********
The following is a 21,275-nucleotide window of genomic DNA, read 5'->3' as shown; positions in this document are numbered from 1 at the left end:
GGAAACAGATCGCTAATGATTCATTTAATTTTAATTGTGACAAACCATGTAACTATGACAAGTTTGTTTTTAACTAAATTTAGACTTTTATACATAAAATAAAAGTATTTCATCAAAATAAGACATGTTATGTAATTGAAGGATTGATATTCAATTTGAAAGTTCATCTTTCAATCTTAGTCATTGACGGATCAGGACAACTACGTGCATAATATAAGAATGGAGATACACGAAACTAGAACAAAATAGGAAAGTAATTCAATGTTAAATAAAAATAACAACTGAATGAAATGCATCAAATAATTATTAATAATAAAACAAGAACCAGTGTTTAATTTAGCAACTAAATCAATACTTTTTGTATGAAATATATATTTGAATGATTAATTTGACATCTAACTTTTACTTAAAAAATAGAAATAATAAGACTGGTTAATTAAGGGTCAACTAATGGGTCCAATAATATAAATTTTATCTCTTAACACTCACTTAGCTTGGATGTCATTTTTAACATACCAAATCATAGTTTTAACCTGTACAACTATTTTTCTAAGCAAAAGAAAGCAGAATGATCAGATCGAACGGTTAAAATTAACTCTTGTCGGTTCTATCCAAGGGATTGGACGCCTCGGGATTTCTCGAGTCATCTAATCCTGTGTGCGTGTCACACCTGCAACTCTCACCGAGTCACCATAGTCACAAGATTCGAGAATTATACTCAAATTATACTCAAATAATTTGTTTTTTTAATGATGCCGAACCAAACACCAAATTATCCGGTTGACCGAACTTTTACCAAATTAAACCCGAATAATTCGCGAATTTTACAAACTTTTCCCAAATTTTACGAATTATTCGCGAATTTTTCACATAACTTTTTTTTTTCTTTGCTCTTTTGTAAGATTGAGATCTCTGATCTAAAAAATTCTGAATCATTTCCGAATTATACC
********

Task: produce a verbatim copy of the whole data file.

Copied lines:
The following is a 21,275-nucleotide window of genomic DNA, read 5'->3' as shown; positions in this document are numbered from 1 at the left end:
GGAAACAGATCGCTAATGATTCATTTAATTTTAATTGTGACAAACCATGTAACTATGACAAGTTTGTTTTTAACTAAATTTAGACTTTTATACATAAAATAAAAGTATTTCATCAAAATAAGACATGTTATGTAATTGAAGGATTGATATTCAATTTGAAAGTTCATCTTTCAATCTTAGTCATTGACGGATCAGGACAACTACGTGCATAATATAAGAATGGAGATACACGAAACTAGAACAAAATAGGAAAGTAATTCAATGTTAAATAAAAATAACAACTGAATGAAATGCATCAAATAATTATTAATAATAAAACAAGAACCAGTGTTTAATTTAGCAACTAAATCAATACTTTTTGTATGAAATATATATTTGAATGATTAATTTGACATCTAACTTTTACTTAAAAAATAGAAATAATAAGACTGGTTAATTAAGGGTCAACTAATGGGTCCAATAATATAAATTTTATCTCTTAACACTCACTTAGCTTGGATGTCATTTTTAACATACCAAATCATAGTTTTAACCTGTACAACTATTTTTCTAAGCAAAAGAAAGCAGAATGATCAGATCGAACGGTTAAAATTAACTCTTGTCGGTTCTATCCAAGGGATTGGACGCCTCGGGATTTCTCGAGTCATCTAATCCTGTGTGCGTGTCACACCTGCAACTCTCACCGAGTCACCATAGTCACAAGATTCGAGAATTATACTCAAATTATACTCAAATAATTTGTTTTTTTAATGATGCCGAACCAAACACCAAATTATCCGGTTGACCGAACTTTTACCAAATTAAACCCGAATAATTCGCGAATTTTACAAACTTTTCCCAAATTTTACGAATTATTCGCGAATTTTTCACATAACTTTTTTTTTTCTTTGCTCTTTTGTAAGATTGAGATCTCTGATCTAAAAAATTCTGAATCATTTCCGAATTATACC